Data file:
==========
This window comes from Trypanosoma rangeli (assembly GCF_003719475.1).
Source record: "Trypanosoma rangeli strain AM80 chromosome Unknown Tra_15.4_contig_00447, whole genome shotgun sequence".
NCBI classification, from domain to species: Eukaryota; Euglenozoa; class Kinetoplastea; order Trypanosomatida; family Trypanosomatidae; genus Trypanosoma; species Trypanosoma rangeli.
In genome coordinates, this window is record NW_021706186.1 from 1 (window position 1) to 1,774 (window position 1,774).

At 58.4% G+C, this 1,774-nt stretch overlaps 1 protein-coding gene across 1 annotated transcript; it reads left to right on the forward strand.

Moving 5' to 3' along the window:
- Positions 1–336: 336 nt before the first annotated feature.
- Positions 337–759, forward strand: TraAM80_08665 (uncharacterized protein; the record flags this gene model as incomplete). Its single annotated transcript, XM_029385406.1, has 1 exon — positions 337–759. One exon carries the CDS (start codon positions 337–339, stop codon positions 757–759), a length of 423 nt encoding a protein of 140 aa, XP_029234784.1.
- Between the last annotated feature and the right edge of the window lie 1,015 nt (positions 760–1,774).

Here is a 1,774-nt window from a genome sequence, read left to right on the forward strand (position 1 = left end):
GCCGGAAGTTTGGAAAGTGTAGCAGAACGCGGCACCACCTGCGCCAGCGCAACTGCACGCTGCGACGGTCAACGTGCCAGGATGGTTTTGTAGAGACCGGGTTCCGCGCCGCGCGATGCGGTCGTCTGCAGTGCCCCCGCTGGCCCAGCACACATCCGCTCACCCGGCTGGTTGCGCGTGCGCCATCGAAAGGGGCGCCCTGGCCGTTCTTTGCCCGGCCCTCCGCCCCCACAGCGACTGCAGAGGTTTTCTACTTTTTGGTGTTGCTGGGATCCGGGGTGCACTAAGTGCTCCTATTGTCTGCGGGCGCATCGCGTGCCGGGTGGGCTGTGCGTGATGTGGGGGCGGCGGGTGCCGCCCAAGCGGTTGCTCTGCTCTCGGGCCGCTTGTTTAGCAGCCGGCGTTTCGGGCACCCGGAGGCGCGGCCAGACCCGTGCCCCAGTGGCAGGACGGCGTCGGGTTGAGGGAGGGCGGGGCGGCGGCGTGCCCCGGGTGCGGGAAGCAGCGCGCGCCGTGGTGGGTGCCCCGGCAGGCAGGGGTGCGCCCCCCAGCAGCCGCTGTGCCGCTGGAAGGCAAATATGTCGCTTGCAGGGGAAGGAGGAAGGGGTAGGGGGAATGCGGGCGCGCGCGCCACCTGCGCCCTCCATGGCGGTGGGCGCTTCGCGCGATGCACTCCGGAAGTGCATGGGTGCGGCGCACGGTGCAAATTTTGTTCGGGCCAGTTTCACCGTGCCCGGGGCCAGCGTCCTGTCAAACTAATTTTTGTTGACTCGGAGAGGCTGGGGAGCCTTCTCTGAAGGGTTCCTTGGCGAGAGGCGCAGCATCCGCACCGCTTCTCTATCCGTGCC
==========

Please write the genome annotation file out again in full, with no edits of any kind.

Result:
This window comes from Trypanosoma rangeli (assembly GCF_003719475.1).
Source record: "Trypanosoma rangeli strain AM80 chromosome Unknown Tra_15.4_contig_00447, whole genome shotgun sequence".
NCBI classification, from domain to species: Eukaryota; Euglenozoa; class Kinetoplastea; order Trypanosomatida; family Trypanosomatidae; genus Trypanosoma; species Trypanosoma rangeli.
In genome coordinates, this window is record NW_021706186.1 from 1 (window position 1) to 1,774 (window position 1,774).

At 58.4% G+C, this 1,774-nt stretch overlaps 1 protein-coding gene across 1 annotated transcript; it reads left to right on the forward strand.

Moving 5' to 3' along the window:
- Positions 1–336: 336 nt before the first annotated feature.
- Positions 337–759, forward strand: TraAM80_08665 (uncharacterized protein; the record flags this gene model as incomplete). Its single annotated transcript, XM_029385406.1, has 1 exon — positions 337–759. One exon carries the CDS (start codon positions 337–339, stop codon positions 757–759), a length of 423 nt encoding a protein of 140 aa, XP_029234784.1.
- Between the last annotated feature and the right edge of the window lie 1,015 nt (positions 760–1,774).

Here is a 1,774-nt window from a genome sequence, read left to right on the forward strand (position 1 = left end):
GCCGGAAGTTTGGAAAGTGTAGCAGAACGCGGCACCACCTGCGCCAGCGCAACTGCACGCTGCGACGGTCAACGTGCCAGGATGGTTTTGTAGAGACCGGGTTCCGCGCCGCGCGATGCGGTCGTCTGCAGTGCCCCCGCTGGCCCAGCACACATCCGCTCACCCGGCTGGTTGCGCGTGCGCCATCGAAAGGGGCGCCCTGGCCGTTCTTTGCCCGGCCCTCCGCCCCCACAGCGACTGCAGAGGTTTTCTACTTTTTGGTGTTGCTGGGATCCGGGGTGCACTAAGTGCTCCTATTGTCTGCGGGCGCATCGCGTGCCGGGTGGGCTGTGCGTGATGTGGGGGCGGCGGGTGCCGCCCAAGCGGTTGCTCTGCTCTCGGGCCGCTTGTTTAGCAGCCGGCGTTTCGGGCACCCGGAGGCGCGGCCAGACCCGTGCCCCAGTGGCAGGACGGCGTCGGGTTGAGGGAGGGCGGGGCGGCGGCGTGCCCCGGGTGCGGGAAGCAGCGCGCGCCGTGGTGGGTGCCCCGGCAGGCAGGGGTGCGCCCCCCAGCAGCCGCTGTGCCGCTGGAAGGCAAATATGTCGCTTGCAGGGGAAGGAGGAAGGGGTAGGGGGAATGCGGGCGCGCGCGCCACCTGCGCCCTCCATGGCGGTGGGCGCTTCGCGCGATGCACTCCGGAAGTGCATGGGTGCGGCGCACGGTGCAAATTTTGTTCGGGCCAGTTTCACCGTGCCCGGGGCCAGCGTCCTGTCAAACTAATTTTTGTTGACTCGGAGAGGCTGGGGAGCCTTCTCTGAAGGGTTCCTTGGCGAGAGGCGCAGCATCCGCACCGCTTCTCTATCCGTGCC